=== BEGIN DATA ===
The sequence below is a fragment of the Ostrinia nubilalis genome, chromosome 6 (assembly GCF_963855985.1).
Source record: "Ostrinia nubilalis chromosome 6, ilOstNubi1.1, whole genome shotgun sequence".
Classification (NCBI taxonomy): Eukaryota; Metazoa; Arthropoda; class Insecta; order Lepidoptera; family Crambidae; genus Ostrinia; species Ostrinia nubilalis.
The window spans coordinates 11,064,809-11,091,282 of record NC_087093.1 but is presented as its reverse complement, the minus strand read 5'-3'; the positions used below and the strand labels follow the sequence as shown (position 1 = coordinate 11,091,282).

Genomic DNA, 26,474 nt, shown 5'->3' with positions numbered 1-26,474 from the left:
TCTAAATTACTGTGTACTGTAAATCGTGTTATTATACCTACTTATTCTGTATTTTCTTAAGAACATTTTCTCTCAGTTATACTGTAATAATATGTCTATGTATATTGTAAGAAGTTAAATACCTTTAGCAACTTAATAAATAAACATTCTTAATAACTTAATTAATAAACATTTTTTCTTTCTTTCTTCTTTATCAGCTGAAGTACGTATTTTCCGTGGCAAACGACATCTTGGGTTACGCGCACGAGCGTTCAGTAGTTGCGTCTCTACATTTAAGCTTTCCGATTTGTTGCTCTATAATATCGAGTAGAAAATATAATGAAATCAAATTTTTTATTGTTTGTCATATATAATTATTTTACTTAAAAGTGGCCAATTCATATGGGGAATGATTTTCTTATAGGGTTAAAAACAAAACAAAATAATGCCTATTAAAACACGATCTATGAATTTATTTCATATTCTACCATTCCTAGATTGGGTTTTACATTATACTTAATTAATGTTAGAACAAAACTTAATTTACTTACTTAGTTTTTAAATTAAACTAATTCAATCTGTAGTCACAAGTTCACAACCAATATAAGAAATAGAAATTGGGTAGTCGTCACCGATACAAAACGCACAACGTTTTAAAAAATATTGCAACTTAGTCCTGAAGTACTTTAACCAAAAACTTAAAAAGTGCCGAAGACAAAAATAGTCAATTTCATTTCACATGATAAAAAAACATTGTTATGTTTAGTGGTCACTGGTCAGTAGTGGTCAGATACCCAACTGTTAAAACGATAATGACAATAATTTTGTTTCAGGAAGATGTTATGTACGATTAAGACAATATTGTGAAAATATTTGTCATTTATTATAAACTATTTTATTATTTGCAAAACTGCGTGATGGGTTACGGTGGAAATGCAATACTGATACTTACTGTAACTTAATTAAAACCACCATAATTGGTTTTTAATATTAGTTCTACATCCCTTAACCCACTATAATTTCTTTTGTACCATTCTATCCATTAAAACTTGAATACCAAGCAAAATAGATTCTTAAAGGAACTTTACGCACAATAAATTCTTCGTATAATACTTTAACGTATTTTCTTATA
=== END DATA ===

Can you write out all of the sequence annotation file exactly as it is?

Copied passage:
The sequence below is a fragment of the Ostrinia nubilalis genome, chromosome 6 (assembly GCF_963855985.1).
Source record: "Ostrinia nubilalis chromosome 6, ilOstNubi1.1, whole genome shotgun sequence".
Classification (NCBI taxonomy): Eukaryota; Metazoa; Arthropoda; class Insecta; order Lepidoptera; family Crambidae; genus Ostrinia; species Ostrinia nubilalis.
The window spans coordinates 11,064,809-11,091,282 of record NC_087093.1 but is presented as its reverse complement, the minus strand read 5'-3'; the positions used below and the strand labels follow the sequence as shown (position 1 = coordinate 11,091,282).

Genomic DNA, 26,474 nt, shown 5'->3' with positions numbered 1-26,474 from the left:
TCTAAATTACTGTGTACTGTAAATCGTGTTATTATACCTACTTATTCTGTATTTTCTTAAGAACATTTTCTCTCAGTTATACTGTAATAATATGTCTATGTATATTGTAAGAAGTTAAATACCTTTAGCAACTTAATAAATAAACATTCTTAATAACTTAATTAATAAACATTTTTTCTTTCTTTCTTCTTTATCAGCTGAAGTACGTATTTTCCGTGGCAAACGACATCTTGGGTTACGCGCACGAGCGTTCAGTAGTTGCGTCTCTACATTTAAGCTTTCCGATTTGTTGCTCTATAATATCGAGTAGAAAATATAATGAAATCAAATTTTTTATTGTTTGTCATATATAATTATTTTACTTAAAAGTGGCCAATTCATATGGGGAATGATTTTCTTATAGGGTTAAAAACAAAACAAAATAATGCCTATTAAAACACGATCTATGAATTTATTTCATATTCTACCATTCCTAGATTGGGTTTTACATTATACTTAATTAATGTTAGAACAAAACTTAATTTACTTACTTAGTTTTTAAATTAAACTAATTCAATCTGTAGTCACAAGTTCACAACCAATATAAGAAATAGAAATTGGGTAGTCGTCACCGATACAAAACGCACAACGTTTTAAAAAATATTGCAACTTAGTCCTGAAGTACTTTAACCAAAAACTTAAAAAGTGCCGAAGACAAAAATAGTCAATTTCATTTCACATGATAAAAAAACATTGTTATGTTTAGTGGTCACTGGTCAGTAGTGGTCAGATACCCAACTGTTAAAACGATAATGACAATAATTTTGTTTCAGGAAGATGTTATGTACGATTAAGACAATATTGTGAAAATATTTGTCATTTATTATAAACTATTTTATTATTTGCAAAACTGCGTGATGGGTTACGGTGGAAATGCAATACTGATACTTACTGTAACTTAATTAAAACCACCATAATTGGTTTTTAATATTAGTTCTACATCCCTTAACCCACTATAATTTCTTTTGTACCATTCTATCCATTAAAACTTGAATACCAAGCAAAATAGATTCTTAAAGGAACTTTACGCACAATAAATTCTTCGTATAATACTTTAACGTATTTTCTTATA